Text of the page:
Five years ago I read "The Tourist" by Olen Steinhauer. This novel's protagonist is the reluctant spy Milo Weaver. He followed that book up with a couple more to form a trilogy. By the time we get to the third book the story lines are so complex that we almost feel the need to create wall charts to keep track of the action. Almost. Steinhauer writes intricate stories that dazzle and entertain.
Roosevelt Reads is a monthly column in Antioch College's online publication, The Independent.
There are some things you have to look away from if you are going to make it through the day and stay sane. The human population explosion and the extinction crisis among other species is such a topic for me, although I have not stopped reading about it. I recently finished Stephen Meyer’s The End of the Wild and Elizabeth Kolbert’s The Sixth Extinction. But I am not ready to write about it.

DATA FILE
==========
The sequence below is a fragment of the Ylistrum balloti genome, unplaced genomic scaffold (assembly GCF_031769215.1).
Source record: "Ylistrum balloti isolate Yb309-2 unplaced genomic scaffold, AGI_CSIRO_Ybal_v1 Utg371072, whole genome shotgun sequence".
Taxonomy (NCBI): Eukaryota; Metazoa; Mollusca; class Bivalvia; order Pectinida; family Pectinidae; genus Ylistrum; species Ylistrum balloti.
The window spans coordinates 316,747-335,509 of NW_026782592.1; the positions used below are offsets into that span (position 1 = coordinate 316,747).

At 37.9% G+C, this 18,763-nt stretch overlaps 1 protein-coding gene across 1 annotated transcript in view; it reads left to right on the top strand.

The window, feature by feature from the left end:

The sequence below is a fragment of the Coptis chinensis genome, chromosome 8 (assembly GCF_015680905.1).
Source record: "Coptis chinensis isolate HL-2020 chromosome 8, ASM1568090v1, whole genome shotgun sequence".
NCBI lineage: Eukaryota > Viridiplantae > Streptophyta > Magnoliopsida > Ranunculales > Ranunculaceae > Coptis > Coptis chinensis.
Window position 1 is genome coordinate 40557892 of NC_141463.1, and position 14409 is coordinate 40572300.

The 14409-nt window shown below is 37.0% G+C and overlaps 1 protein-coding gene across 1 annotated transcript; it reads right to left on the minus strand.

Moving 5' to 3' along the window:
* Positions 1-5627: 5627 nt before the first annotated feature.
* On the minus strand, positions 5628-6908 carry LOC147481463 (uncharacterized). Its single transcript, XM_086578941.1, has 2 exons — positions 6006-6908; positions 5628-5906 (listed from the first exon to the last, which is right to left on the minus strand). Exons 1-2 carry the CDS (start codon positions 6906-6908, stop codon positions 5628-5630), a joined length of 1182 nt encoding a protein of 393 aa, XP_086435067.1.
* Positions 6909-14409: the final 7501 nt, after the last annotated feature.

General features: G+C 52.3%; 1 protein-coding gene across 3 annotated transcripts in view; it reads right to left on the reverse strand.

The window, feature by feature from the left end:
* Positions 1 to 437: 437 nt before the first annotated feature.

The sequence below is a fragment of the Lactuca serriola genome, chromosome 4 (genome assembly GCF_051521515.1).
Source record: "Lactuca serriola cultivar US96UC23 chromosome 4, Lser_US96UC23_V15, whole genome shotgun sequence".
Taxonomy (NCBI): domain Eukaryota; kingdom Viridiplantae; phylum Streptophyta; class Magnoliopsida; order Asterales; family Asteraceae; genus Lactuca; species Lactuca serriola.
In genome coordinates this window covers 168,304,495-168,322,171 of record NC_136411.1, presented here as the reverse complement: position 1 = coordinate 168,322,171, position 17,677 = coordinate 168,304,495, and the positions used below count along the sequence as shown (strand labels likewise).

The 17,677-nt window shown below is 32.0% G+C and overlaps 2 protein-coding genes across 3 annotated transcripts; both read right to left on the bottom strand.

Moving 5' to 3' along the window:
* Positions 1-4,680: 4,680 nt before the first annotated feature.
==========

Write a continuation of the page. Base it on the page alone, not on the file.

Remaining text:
Professor Martin returns for a second session on the program so we can talk about Herb's long held affection for the poetry of Dayton's greatest poet, Paul Laurence Dunbar. Herb is the leading scholar of Dunbar's prodigious output of poetry, plays, and novels.
Herbert Woodward Martin's latest collection of poetry features a number of poems that Professor Martin has written over the years upon the flyleaves of other books that he was reading at the time. Here's an example:
On the Flyleaf of Hush I
flood of fire
Herb Martin taught for many years at the University of Dayton. During this interview he provides listeners with glimpses into his life as a teacher and poet. He also reads a number of poems from his latest collection.
When Kenan Trebincevic was eleven years old he was living with his family in a city in northern Bosnia. Then war broke out in the former Yugoslavia. The Trebincevic family's peaceful existence was shattered. They were Muslims. Their city was directly in the crossfire between warring factions of Serbs and Croats. The brutal ethnic cleansing of Bosnia had begun.